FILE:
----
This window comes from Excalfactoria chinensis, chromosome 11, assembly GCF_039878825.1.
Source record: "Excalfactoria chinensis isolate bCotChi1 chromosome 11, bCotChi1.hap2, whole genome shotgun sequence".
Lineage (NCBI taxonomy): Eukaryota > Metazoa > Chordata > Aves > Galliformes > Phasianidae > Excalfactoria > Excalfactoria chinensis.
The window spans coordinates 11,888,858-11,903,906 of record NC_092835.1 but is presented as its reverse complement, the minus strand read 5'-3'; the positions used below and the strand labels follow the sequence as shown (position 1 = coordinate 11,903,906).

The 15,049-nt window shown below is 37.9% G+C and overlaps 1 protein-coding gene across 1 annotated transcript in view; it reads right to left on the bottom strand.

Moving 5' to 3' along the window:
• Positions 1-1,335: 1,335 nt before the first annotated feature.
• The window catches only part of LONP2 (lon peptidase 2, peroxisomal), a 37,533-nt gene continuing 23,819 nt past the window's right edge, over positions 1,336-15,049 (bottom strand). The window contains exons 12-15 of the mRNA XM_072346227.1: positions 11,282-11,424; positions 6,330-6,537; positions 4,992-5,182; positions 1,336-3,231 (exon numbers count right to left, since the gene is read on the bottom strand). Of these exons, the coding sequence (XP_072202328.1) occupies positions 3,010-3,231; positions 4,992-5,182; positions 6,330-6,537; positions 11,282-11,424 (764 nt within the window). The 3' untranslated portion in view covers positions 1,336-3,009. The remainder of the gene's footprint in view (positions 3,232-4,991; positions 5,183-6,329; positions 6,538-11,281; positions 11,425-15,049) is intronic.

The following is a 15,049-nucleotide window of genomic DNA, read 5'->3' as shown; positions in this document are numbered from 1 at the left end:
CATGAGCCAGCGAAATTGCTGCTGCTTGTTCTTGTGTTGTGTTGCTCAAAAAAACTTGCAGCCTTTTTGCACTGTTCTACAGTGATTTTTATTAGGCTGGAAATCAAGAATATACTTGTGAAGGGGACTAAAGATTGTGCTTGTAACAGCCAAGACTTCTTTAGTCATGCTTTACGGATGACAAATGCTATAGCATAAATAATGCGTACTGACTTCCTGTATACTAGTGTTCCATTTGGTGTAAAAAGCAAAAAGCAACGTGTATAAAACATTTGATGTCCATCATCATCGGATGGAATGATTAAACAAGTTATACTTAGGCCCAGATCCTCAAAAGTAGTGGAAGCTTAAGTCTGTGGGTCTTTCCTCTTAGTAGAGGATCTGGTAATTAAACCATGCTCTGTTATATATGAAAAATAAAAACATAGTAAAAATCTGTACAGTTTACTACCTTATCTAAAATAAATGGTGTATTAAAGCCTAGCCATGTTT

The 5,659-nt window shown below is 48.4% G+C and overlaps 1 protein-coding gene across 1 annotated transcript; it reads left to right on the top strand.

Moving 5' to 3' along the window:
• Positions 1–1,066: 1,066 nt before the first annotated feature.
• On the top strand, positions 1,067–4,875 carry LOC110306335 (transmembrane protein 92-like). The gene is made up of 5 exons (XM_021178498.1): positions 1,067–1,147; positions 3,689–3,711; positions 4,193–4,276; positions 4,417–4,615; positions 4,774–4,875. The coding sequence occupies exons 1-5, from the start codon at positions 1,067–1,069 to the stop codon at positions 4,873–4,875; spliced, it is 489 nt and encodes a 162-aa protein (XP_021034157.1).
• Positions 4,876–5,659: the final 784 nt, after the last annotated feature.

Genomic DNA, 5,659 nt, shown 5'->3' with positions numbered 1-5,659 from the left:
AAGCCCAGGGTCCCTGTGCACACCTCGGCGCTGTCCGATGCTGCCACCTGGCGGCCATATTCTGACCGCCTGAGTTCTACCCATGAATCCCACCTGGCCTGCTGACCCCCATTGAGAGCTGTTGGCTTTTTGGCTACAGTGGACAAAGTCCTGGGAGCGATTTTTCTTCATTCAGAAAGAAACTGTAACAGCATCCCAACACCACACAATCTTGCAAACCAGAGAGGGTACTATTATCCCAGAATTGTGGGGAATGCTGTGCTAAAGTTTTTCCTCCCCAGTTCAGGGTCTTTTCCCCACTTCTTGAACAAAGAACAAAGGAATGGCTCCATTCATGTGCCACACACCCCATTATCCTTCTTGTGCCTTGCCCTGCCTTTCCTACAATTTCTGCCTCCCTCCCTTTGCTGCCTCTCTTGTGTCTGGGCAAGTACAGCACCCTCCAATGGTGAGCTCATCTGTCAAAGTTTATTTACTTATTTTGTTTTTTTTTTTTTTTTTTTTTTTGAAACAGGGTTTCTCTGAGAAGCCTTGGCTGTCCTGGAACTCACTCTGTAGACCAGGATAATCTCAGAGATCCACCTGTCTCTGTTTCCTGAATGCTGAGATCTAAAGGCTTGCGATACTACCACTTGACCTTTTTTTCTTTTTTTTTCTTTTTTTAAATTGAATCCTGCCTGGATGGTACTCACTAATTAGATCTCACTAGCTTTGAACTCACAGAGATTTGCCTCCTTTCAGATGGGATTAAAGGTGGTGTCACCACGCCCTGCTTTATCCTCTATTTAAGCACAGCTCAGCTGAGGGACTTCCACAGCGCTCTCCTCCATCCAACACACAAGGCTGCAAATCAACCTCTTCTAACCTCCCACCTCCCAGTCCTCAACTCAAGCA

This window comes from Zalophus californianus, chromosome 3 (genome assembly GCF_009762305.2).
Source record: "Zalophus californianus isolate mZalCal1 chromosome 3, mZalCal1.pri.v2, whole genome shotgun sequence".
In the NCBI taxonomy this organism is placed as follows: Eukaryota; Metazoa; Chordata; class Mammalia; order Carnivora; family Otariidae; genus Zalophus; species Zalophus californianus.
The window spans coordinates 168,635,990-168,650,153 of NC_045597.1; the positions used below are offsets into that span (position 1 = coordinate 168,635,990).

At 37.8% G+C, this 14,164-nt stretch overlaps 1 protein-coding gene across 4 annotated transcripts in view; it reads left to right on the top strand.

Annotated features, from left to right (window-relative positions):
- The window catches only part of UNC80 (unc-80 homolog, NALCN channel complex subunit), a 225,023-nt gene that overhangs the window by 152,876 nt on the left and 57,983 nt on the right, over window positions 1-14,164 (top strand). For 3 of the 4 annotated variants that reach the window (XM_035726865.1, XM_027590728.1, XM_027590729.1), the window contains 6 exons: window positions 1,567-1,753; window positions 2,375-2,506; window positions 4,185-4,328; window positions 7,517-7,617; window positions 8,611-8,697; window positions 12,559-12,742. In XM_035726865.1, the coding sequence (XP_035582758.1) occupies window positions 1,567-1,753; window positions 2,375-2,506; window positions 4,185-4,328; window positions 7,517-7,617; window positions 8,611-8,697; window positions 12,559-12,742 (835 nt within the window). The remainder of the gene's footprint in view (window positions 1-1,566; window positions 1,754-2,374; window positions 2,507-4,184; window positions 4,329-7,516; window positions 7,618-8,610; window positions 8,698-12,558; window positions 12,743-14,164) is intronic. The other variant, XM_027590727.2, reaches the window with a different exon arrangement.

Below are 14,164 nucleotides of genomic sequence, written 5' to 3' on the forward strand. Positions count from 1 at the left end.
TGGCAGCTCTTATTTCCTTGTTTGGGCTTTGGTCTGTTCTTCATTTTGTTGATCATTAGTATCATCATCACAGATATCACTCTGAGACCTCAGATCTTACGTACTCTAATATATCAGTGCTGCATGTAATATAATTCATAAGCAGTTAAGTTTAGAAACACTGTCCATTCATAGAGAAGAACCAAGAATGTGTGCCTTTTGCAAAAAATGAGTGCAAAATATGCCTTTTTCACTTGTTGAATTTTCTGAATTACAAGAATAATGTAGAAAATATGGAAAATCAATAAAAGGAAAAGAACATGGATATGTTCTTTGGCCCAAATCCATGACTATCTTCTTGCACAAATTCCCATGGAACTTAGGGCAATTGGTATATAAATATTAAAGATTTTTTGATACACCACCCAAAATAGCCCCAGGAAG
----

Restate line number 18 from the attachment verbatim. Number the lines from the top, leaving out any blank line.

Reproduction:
This window comes from Zalophus californianus, chromosome 3 (genome assembly GCF_009762305.2).